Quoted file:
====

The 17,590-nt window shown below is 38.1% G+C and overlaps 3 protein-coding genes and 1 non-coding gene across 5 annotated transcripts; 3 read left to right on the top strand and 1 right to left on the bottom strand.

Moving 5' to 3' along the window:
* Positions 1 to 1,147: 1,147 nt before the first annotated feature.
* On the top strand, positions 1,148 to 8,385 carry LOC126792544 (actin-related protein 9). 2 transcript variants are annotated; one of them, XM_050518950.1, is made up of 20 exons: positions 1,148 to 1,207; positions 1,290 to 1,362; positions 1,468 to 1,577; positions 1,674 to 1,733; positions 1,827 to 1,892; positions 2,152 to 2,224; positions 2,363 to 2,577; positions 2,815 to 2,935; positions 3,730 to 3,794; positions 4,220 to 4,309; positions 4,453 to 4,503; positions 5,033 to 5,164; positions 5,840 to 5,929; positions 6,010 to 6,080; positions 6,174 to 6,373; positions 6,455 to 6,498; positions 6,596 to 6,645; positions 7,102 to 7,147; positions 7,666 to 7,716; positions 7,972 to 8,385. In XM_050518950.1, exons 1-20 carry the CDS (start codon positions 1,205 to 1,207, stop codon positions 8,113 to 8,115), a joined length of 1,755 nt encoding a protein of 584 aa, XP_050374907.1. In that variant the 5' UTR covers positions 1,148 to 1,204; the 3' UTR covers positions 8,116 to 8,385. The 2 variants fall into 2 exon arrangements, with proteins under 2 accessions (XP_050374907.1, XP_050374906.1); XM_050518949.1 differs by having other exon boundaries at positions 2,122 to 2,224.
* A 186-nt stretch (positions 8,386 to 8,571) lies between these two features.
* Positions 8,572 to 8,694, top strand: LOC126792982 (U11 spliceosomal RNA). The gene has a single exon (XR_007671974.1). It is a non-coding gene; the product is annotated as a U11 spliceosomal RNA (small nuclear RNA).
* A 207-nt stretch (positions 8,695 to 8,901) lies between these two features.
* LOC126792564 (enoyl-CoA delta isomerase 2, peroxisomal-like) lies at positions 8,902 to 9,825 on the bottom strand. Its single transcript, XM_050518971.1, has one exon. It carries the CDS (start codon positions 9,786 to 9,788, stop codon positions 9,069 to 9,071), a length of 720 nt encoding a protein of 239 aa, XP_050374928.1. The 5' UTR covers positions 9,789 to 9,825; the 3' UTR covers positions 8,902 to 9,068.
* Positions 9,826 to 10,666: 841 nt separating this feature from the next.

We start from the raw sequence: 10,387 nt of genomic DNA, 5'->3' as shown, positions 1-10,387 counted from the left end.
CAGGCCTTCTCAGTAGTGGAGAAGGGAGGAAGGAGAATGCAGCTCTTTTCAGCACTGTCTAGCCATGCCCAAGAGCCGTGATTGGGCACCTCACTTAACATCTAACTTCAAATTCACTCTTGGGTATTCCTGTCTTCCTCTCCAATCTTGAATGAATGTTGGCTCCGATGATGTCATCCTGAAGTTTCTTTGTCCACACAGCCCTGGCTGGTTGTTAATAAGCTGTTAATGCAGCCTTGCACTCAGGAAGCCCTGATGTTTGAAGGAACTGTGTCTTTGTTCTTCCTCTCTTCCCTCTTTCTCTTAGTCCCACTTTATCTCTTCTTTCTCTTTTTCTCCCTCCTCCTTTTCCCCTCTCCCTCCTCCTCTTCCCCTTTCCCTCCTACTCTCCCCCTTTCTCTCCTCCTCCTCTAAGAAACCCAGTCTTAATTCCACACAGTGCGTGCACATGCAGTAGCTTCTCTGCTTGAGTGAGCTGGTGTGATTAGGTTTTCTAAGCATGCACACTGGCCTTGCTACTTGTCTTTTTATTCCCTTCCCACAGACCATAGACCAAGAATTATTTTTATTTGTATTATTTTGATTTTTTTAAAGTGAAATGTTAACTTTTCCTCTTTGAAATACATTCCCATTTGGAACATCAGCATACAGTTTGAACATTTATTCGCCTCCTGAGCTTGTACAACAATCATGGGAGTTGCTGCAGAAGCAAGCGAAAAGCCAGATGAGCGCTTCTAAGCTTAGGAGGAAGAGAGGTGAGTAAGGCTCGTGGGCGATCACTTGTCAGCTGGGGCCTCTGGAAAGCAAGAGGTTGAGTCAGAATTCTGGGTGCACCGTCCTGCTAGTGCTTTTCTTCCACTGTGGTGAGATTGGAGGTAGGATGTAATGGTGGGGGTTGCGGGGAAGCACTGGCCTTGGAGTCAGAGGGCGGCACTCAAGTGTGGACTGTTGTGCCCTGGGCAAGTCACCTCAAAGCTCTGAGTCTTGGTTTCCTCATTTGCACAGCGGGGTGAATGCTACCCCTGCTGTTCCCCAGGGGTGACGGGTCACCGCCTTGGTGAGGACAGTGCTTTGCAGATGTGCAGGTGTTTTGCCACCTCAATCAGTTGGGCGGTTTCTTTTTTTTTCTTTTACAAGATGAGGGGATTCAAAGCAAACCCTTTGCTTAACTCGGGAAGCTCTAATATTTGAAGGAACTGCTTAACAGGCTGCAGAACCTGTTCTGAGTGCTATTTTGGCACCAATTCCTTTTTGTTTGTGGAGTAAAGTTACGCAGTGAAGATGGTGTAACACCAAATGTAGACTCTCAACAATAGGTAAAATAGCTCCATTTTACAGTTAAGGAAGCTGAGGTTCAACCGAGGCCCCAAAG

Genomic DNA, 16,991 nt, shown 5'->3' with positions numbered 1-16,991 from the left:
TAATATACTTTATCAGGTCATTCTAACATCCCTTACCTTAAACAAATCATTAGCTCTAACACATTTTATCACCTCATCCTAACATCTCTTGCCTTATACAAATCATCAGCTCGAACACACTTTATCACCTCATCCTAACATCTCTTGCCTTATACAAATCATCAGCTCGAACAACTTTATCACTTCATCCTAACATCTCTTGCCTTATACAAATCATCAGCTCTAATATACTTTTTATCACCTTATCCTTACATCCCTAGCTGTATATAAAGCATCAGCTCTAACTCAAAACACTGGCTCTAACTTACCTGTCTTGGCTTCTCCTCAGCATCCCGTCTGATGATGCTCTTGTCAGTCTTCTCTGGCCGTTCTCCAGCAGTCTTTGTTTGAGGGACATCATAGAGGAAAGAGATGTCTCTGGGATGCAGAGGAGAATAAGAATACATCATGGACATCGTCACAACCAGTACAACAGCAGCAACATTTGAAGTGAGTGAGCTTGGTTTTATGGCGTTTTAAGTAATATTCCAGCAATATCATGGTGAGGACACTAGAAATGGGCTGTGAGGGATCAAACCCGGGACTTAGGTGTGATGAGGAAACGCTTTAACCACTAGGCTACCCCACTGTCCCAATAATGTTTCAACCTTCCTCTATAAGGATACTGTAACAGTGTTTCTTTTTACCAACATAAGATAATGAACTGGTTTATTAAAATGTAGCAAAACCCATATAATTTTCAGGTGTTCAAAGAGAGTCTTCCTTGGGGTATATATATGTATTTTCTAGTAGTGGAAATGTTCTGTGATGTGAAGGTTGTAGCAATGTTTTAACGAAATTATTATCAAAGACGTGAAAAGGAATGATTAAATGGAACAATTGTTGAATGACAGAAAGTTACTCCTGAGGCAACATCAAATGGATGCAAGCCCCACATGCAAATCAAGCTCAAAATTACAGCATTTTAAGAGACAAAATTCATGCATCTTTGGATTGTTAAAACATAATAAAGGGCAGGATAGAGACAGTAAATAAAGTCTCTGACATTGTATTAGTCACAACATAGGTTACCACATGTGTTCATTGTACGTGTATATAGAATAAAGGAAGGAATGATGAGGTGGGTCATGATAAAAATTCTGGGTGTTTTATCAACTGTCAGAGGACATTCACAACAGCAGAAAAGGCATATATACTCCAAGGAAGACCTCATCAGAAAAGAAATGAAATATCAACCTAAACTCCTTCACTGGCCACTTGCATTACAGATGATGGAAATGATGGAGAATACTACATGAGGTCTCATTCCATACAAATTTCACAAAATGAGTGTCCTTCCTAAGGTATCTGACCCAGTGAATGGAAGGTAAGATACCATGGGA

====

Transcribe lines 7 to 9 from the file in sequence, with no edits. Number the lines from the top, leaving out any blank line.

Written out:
* A 207-nt stretch (positions 8,695 to 8,901) lies between these two features.
* LOC126792564 (enoyl-CoA delta isomerase 2, peroxisomal-like) lies at positions 8,902 to 9,825 on the bottom strand. Its single transcript, XM_050518971.1, has one exon. It carries the CDS (start codon positions 9,786 to 9,788, stop codon positions 9,069 to 9,071), a length of 720 nt encoding a protein of 239 aa, XP_050374928.1. The 5' UTR covers positions 9,789 to 9,825; the 3' UTR covers positions 8,902 to 9,068.
* Positions 9,826 to 10,666: 841 nt separating this feature from the next.